Apr 20, 2018

More Cargo now moves by Barge than by Rail in Brazil

Author: Michael Cordonnier/Soybean & Corn Advisor, Inc.

Brazil is slowly making progress on increasing the amount of grain and cargo moved by barge within the country. Almost all the increased barge traffic has been to ports in northern Brazil. The ports in Brazil are divided into two groups, the older and more traditional "Southern Arc" of ports and the newer "Northern Arc" of ports.

The Southern Arc includes the two largest ports in Brazil which are the Port of Santos in the state of Sao Paulo and the Port of Paranagua in the state of Parana. At these southern ports, the grain arrives both by truck and by rail.

The Northern Arc includes ports on the Amazon River and along the northern Atlantic Coast of Brazil. At these ports, some of the grain arrives by truck and rail, but increasingly more of the grain arrives by barge.

The southern ports still handle the most cargo by far, but the northern ports are gaining in volume. According to the president of the Soybean and Corn Producers Association of Mato Grosso (Aprosoja), during the first 10 months of 2017, there were 23.9 million tons moved through the northern ports compared to 74 million tons moved through the southern ports. It is estimated that by the year 2030, the two groups of ports will be equal in volume.

According to an article published by So Noticias, in order to keep up with the increasing demand for barge traffic, the Merchant Marine Fund (FMM) announced that they financed the construction of 63 barges in 2017, which surpassed the average of 50 barges per year they have financed over the past five years. Nearly all of those barges will be employed in the northern Brazil.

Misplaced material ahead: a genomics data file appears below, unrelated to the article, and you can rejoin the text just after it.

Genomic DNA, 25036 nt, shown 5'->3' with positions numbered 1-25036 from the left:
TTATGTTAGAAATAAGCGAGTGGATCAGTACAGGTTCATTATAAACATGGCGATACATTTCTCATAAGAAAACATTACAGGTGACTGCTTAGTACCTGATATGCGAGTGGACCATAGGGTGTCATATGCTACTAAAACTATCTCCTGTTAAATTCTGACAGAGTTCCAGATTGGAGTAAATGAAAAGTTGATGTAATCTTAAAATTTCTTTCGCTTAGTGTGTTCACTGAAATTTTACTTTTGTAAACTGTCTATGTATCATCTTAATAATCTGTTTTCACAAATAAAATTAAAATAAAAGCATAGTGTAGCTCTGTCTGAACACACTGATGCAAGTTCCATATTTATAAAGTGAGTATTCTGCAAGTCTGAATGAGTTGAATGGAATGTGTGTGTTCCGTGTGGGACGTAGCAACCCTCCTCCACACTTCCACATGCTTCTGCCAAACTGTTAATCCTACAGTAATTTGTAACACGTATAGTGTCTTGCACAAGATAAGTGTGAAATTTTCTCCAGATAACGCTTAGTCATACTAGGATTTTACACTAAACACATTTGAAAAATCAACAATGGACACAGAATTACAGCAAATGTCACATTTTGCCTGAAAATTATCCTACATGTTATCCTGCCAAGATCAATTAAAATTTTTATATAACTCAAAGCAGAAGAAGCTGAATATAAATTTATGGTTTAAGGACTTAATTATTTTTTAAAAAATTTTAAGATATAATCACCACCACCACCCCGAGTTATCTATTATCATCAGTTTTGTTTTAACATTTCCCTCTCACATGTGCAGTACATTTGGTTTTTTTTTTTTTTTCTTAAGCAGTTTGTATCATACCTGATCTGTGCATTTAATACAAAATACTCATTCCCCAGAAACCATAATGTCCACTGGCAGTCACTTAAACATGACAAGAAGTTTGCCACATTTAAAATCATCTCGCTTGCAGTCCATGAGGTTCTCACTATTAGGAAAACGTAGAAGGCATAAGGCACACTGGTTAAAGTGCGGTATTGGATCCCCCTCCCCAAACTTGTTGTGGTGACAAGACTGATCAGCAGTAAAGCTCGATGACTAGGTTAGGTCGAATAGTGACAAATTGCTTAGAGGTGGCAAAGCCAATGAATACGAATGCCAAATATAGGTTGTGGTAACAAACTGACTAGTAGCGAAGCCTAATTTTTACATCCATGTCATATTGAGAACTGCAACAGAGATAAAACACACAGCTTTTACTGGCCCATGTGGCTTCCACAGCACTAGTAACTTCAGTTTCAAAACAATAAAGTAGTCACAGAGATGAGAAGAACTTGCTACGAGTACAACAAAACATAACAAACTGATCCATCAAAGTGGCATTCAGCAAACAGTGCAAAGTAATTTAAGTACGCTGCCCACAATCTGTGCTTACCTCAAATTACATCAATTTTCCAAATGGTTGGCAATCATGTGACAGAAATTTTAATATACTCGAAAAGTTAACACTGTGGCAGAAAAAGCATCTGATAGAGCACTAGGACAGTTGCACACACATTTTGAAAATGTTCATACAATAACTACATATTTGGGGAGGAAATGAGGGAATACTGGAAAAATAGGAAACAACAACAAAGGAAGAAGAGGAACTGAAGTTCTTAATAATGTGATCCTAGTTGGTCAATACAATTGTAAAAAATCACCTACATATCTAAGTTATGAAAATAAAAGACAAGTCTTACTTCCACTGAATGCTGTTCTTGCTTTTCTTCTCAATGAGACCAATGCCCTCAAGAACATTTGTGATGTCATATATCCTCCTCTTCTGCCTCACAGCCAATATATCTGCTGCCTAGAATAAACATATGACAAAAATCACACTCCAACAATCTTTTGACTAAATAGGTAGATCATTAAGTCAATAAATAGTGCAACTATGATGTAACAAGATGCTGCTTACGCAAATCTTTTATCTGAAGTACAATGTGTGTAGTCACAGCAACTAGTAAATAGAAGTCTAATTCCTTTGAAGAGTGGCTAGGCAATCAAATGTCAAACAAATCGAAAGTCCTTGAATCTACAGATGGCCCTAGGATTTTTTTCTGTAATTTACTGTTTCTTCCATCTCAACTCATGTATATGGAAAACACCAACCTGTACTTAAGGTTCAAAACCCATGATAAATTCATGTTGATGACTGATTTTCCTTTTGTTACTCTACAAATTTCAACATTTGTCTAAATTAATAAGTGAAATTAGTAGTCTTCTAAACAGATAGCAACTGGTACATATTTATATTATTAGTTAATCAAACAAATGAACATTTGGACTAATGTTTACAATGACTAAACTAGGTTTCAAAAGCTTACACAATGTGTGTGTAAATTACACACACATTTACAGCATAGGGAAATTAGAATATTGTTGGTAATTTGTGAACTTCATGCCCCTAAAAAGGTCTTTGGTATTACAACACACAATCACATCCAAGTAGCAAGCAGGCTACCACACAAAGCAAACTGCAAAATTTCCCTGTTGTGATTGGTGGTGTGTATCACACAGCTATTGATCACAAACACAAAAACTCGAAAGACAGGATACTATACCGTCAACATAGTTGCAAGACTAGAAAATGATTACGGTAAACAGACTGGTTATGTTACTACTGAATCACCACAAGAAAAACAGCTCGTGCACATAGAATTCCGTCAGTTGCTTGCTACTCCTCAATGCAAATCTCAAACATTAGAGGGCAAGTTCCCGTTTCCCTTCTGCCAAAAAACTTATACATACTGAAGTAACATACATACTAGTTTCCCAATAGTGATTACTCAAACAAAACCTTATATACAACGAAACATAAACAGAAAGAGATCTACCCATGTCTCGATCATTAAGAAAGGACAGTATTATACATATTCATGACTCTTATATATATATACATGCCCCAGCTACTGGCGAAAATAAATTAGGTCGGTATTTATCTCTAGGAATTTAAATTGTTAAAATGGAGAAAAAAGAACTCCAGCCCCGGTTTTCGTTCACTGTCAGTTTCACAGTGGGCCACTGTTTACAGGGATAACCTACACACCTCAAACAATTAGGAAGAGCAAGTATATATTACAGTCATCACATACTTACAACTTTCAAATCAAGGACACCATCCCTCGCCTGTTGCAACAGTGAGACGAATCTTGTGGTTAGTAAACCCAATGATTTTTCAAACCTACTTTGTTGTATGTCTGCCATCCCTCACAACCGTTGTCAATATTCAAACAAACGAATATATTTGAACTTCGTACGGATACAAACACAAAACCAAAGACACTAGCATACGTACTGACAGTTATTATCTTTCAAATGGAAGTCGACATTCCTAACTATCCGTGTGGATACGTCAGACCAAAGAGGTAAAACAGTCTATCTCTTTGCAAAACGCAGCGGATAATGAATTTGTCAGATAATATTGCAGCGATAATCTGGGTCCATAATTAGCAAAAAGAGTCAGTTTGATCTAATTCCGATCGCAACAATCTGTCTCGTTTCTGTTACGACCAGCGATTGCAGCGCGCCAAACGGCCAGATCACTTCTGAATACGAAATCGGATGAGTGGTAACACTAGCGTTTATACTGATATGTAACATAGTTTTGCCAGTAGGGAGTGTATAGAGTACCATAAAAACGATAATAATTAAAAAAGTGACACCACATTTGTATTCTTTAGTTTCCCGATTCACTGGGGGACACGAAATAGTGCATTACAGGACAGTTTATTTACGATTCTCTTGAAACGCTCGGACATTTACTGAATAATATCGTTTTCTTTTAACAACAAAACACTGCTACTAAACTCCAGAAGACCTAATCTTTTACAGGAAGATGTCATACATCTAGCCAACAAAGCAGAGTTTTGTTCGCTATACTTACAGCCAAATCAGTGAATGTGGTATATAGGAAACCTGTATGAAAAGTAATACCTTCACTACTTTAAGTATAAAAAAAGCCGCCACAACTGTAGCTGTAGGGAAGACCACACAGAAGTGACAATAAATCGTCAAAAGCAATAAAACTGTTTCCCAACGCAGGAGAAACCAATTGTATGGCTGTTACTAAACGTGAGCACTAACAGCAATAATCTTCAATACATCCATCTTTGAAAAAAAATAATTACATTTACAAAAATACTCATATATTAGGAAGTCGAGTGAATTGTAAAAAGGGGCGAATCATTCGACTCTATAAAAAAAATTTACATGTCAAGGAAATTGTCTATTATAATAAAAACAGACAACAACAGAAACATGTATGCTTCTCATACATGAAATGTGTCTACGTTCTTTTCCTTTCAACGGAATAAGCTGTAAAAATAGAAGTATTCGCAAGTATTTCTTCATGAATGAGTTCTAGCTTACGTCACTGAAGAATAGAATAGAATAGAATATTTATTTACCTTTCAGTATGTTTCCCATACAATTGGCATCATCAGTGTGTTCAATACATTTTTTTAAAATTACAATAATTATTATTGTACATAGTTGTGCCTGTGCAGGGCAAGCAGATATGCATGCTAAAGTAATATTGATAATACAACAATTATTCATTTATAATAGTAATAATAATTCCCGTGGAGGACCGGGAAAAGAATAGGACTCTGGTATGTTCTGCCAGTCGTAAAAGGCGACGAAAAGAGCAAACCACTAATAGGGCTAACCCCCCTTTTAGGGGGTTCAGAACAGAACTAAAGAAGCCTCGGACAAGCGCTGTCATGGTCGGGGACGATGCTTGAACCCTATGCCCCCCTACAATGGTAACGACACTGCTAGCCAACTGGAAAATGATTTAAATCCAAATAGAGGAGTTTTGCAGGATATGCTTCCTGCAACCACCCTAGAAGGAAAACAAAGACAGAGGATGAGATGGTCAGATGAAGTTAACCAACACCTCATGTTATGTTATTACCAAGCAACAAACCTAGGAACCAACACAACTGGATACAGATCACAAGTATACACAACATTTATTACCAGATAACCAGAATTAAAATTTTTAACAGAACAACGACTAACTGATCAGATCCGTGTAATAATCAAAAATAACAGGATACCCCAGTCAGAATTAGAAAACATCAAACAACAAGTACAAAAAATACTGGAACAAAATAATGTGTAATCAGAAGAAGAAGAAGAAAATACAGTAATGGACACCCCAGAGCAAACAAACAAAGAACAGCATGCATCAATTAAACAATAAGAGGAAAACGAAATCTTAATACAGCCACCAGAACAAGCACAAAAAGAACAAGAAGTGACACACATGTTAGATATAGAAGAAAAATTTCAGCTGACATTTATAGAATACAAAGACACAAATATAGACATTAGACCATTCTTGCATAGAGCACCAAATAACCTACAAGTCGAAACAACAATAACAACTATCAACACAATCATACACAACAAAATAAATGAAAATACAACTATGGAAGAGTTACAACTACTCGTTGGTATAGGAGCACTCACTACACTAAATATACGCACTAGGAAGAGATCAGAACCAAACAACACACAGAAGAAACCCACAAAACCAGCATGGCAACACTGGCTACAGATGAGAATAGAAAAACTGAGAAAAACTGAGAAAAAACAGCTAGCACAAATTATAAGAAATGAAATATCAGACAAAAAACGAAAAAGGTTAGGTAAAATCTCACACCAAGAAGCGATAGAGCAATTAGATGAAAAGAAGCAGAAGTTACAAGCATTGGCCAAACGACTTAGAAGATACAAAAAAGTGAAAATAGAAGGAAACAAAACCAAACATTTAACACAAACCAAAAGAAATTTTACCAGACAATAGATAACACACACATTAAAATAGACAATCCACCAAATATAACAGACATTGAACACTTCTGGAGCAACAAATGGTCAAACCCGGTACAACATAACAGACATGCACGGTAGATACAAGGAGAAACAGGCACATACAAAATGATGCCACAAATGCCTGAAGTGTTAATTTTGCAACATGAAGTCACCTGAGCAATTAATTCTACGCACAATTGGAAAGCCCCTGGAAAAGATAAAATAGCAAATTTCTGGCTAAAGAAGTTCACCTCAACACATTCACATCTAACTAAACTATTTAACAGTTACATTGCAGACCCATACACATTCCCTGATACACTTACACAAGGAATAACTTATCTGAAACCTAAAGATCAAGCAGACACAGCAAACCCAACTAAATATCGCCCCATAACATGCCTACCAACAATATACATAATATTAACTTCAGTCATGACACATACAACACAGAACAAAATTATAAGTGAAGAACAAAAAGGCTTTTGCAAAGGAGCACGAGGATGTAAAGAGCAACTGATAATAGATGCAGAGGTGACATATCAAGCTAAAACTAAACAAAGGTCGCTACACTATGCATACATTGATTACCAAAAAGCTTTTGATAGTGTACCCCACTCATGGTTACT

In fact, the volume of cargo moved by barge in Brazil has now surpassed the volume moved by rail. Of all the cargo moved in Brazil in 2017, 65% was transported by truck, 16% was transported via waterways, and 15% was transported by rail. The tonnage moved by barge in 2017 totaled 101.5 million tons or an increase of 20% compared to 2016.

There are three new main barging routs in Brazil and they are all on southern tributaries to the Amazon River. In the western Amazon region, barges move down the Madeira River from the Port of Porto Velho to the Port of Itacoatiara on the Amazon River. In the central Amazon region, barges move downstream on the Tapajos River from the Port of Itaituba to the Port of Santarem and other ports near the mouth of the Amazon River. In the eastern Amazon region, grain is barged downstream on the Araguaia River to ports near Belem at the mouth of the Amazon River

Shipping grain out of the northern ports is more economical and it saves approximately 6 days in transportation time compared to the traditional southern ports. Each barge has a capacity of approximately 3,000 tons or the equivalent of 85 trucks each carrying 35 tons of grain. The energy needed to move grain by truck is approximately 4 times higher than by barge. Therefore, each barge saves approximately 1,497 liters of fuel per ton per thousand kilometers.

FMM is the major financier of barge construction in Brazil with investments totaling R$ 2.3 billion in 2017.